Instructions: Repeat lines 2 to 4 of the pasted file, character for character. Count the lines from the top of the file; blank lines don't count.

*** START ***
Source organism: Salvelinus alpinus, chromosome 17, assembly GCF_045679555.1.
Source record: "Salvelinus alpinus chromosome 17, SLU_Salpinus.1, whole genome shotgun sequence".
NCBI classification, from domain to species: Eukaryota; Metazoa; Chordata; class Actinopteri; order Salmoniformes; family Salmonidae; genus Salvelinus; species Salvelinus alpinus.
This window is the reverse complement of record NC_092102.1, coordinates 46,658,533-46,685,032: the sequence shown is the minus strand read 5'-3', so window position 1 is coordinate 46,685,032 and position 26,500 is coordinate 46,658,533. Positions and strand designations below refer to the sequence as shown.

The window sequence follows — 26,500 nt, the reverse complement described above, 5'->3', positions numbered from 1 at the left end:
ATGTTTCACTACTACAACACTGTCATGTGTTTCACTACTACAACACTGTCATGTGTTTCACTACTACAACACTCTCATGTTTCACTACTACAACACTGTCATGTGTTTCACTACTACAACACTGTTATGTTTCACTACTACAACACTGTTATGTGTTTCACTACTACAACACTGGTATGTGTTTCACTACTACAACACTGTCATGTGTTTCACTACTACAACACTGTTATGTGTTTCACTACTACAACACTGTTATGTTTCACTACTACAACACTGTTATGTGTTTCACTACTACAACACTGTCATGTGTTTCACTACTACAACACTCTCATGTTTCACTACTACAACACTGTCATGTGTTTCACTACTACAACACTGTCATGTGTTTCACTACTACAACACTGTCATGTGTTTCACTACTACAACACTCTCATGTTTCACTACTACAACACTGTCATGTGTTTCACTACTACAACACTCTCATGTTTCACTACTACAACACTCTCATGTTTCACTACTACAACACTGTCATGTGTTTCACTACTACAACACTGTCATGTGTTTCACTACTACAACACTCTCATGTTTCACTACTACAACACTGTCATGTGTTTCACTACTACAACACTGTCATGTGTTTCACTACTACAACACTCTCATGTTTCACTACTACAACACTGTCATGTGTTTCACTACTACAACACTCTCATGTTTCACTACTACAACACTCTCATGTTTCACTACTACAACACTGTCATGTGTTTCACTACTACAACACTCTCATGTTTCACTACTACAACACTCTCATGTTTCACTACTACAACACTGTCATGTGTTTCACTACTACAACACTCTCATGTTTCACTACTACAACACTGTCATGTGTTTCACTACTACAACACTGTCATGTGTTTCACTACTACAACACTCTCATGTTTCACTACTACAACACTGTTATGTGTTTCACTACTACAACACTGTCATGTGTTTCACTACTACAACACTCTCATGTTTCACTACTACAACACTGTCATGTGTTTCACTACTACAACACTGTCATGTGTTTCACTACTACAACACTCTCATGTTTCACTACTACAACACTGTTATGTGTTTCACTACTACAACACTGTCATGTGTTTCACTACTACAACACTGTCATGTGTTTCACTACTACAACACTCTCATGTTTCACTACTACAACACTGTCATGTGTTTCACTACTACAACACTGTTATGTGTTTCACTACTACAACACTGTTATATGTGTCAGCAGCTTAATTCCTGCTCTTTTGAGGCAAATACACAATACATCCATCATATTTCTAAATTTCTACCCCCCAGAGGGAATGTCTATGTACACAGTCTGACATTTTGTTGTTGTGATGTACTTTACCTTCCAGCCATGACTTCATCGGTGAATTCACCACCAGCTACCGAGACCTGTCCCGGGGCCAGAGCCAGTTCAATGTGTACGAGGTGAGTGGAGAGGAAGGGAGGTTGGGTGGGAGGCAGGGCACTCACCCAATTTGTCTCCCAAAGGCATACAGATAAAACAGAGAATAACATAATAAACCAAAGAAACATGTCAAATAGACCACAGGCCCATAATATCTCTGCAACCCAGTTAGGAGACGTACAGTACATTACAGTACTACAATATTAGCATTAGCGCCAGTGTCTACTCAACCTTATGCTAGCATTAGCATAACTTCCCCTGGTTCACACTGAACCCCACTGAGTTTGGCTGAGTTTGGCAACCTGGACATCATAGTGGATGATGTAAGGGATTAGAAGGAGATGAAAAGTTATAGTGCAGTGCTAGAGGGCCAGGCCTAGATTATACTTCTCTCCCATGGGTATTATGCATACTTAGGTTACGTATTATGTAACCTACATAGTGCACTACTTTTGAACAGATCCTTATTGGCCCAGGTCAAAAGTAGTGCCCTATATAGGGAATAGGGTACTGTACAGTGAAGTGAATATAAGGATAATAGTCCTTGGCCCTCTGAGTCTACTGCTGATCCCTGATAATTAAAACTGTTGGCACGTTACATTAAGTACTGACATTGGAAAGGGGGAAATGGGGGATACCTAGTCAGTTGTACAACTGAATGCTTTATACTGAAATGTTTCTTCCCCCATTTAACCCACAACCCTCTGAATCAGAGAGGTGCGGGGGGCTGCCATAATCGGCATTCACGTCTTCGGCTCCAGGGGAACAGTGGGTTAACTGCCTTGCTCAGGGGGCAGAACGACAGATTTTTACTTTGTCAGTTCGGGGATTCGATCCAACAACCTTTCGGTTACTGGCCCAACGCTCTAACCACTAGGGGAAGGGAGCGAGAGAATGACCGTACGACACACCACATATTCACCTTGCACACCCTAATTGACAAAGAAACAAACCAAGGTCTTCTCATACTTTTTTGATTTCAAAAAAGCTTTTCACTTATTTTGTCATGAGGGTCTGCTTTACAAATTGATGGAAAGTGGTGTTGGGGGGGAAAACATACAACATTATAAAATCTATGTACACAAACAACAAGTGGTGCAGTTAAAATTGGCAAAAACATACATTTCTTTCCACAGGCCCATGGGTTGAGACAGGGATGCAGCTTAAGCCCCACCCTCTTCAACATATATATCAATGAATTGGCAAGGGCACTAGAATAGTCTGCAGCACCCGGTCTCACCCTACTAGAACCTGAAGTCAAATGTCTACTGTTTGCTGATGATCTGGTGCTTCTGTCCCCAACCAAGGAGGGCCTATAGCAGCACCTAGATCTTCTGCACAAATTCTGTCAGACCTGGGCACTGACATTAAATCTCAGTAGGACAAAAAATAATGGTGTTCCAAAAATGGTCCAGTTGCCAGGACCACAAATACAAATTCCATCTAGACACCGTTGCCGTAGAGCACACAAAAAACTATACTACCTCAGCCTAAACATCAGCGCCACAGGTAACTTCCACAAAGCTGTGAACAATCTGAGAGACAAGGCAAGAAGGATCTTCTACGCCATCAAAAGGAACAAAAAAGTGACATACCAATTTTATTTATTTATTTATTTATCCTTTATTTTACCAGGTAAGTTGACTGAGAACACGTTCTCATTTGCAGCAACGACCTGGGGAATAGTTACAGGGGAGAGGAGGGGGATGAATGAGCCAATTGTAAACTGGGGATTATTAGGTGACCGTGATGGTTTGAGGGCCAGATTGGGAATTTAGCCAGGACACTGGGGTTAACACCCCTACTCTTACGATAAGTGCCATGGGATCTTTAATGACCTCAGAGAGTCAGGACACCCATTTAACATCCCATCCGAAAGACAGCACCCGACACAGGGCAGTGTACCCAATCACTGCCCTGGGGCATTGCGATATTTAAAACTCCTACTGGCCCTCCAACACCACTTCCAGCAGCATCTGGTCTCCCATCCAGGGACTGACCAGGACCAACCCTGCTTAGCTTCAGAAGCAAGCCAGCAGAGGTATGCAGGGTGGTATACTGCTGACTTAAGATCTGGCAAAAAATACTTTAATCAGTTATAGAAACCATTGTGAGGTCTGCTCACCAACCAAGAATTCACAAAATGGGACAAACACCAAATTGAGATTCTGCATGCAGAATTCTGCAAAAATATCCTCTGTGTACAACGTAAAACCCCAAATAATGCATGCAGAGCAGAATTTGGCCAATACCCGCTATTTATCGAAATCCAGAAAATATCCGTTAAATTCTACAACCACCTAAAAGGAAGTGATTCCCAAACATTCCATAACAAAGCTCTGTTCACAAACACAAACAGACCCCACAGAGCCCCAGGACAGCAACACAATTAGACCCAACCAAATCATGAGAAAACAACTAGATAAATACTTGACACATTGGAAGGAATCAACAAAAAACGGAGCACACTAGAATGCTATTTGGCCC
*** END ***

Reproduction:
Source record: "Salvelinus alpinus chromosome 17, SLU_Salpinus.1, whole genome shotgun sequence".
NCBI classification, from domain to species: Eukaryota; Metazoa; Chordata; class Actinopteri; order Salmoniformes; family Salmonidae; genus Salvelinus; species Salvelinus alpinus.
This window is the reverse complement of record NC_092102.1, coordinates 46,658,533-46,685,032: the sequence shown is the minus strand read 5'-3', so window position 1 is coordinate 46,685,032 and position 26,500 is coordinate 46,658,533. Positions and strand designations below refer to the sequence as shown.